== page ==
The Fun of its Parts: Design and Player Reception of Educational Board Games
Spencer P. Greenhalgh, University of Kentucky, United States ; Matthew J. Koehler, Liz Owens Boltz, Michigan State University, United States
CITE Journal Volume 19, Number 3, ISSN 1528-5804 Publisher: Society for Information Technology & Teacher Education, Waynesville, NC USA
Although board, card, and other analog games can serve as useful educational technologies, little research exists to support teachers’ efforts in finding analog games that are pedagogically appropriate or likely to be well-received by their students. In this study, the authors retrieved data associated with 208 educational games from the crowdsourced website BoardGameGeek. They used this data to summarize players’ description of games into 15 themes, mechanics, and genres that can support teachers’ comparison and evaluation of analog educational games. They then analyzed how these design features influenced player reception of these games—as evidenced by game ratings on BoardGameGeek. To do this, they used two models: a hierarchical regression (features were nested within themes, mechanics, and genres categories) and a flat stepwise regression (features were all at the same level). Both analyses indicated that themes were parsimonious and significant predictors of game ratings, suggesting that the theme of an educational game may be an important consideration for teachers. The findings of this paper present helpful initial guidelines for teachers, teacher educators, and others interested in educational analog games; however, holistic evaluation of analog games and thorough consideration of their pedagogical potential are important.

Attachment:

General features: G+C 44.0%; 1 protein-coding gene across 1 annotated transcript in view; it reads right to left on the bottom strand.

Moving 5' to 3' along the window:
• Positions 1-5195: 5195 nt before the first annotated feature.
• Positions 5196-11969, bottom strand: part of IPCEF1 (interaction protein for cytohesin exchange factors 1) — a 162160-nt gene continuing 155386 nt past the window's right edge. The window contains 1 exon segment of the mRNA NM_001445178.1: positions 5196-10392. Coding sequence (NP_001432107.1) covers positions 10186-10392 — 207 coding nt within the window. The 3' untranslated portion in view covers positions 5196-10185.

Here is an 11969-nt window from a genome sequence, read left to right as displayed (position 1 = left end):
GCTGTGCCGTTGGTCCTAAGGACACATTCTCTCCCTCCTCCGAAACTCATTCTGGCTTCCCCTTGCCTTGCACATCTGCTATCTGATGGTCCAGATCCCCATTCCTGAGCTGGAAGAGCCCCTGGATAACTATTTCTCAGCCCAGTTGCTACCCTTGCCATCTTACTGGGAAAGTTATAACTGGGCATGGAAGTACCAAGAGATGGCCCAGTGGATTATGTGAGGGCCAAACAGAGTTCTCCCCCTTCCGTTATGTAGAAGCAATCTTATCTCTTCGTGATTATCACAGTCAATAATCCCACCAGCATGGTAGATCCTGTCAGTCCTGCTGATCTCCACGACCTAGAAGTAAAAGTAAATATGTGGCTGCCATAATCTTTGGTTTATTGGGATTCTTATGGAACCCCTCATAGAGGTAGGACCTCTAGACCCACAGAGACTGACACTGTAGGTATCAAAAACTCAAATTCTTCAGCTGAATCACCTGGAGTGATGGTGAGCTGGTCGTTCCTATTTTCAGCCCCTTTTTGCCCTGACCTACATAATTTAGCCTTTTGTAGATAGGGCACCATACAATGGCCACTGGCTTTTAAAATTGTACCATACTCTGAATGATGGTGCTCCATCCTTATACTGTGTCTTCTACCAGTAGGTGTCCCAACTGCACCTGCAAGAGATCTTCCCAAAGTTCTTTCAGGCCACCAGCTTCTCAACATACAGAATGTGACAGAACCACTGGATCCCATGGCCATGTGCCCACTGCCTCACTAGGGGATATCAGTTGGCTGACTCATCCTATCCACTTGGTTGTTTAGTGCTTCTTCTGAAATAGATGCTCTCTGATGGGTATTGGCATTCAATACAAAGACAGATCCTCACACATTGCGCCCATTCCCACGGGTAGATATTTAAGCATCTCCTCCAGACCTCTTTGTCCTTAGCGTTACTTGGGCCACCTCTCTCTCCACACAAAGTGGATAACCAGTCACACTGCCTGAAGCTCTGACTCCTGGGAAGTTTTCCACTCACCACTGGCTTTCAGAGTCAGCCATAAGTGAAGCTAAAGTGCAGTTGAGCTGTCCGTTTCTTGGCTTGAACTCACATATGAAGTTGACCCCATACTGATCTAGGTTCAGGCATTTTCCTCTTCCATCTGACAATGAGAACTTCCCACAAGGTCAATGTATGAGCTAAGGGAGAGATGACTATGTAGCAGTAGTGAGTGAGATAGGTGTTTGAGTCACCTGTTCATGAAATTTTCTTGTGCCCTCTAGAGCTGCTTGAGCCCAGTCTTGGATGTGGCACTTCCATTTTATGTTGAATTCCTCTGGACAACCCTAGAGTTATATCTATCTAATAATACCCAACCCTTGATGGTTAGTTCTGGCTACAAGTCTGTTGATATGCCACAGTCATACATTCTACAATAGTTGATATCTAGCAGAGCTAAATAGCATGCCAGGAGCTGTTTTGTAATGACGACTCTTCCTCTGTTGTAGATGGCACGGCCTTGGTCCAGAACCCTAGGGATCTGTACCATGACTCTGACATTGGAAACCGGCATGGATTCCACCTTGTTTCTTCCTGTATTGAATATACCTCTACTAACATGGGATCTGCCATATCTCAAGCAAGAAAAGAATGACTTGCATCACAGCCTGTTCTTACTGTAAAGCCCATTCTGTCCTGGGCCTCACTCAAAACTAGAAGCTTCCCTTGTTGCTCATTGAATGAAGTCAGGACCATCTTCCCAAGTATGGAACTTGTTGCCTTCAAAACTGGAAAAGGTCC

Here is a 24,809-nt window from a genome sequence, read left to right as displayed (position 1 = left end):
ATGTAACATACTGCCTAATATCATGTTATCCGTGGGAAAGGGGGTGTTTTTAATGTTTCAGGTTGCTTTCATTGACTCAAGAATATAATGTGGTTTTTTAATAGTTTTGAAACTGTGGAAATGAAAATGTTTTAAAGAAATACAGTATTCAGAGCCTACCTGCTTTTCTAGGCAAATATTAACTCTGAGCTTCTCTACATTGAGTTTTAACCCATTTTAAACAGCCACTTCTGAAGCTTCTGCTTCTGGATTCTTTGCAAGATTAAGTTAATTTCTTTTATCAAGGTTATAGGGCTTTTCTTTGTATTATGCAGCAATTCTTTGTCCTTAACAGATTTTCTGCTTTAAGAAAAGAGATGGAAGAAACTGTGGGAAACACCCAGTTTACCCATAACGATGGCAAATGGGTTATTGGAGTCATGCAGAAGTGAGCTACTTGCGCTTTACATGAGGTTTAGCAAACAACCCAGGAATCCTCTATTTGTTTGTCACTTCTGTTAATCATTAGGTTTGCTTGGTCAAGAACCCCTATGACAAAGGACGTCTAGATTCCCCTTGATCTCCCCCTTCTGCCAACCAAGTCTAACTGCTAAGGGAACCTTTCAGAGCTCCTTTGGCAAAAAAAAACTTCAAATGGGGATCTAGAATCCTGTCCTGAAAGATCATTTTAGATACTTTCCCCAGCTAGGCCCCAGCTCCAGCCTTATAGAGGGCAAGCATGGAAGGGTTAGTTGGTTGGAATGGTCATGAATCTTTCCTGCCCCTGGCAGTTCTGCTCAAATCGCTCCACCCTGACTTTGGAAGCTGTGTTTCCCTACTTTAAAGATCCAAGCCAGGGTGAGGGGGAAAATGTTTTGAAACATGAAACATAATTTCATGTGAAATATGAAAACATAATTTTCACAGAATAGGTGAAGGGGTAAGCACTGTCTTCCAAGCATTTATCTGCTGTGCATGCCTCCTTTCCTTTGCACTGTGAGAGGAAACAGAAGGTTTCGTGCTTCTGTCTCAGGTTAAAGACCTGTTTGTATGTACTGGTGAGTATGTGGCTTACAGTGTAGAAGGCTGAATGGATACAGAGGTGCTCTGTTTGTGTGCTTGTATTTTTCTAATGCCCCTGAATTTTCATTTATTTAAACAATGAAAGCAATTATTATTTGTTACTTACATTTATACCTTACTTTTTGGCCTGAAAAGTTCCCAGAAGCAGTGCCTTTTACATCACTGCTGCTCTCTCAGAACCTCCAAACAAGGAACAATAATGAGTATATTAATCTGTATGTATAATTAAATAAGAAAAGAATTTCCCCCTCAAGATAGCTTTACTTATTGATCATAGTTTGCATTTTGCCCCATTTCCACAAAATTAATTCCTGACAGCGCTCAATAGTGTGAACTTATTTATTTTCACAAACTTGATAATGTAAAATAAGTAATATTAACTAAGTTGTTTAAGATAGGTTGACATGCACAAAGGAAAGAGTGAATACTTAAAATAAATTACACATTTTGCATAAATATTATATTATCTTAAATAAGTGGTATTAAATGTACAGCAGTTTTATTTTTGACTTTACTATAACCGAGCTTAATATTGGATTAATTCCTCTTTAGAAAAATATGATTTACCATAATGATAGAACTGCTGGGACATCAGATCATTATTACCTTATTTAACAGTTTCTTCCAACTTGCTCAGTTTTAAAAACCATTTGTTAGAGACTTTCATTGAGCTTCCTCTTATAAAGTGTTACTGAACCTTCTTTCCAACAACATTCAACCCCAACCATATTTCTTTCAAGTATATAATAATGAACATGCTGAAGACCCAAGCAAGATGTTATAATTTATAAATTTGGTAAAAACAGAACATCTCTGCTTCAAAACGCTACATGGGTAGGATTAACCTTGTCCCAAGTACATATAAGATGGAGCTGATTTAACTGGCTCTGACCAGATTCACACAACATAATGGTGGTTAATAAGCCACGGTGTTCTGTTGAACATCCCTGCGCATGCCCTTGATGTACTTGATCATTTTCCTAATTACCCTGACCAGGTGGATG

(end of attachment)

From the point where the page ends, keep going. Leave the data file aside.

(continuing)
Greenhalgh, S.P., Koehler, M.J. & Boltz, L.O. (2019). The Fun of its Parts: Design and Player Reception of Educational Board Games. Contemporary Issues in Technology and Teacher Education, 19(3), 469-497. Waynesville, NC USA: Society for Information Technology & Teacher Education.
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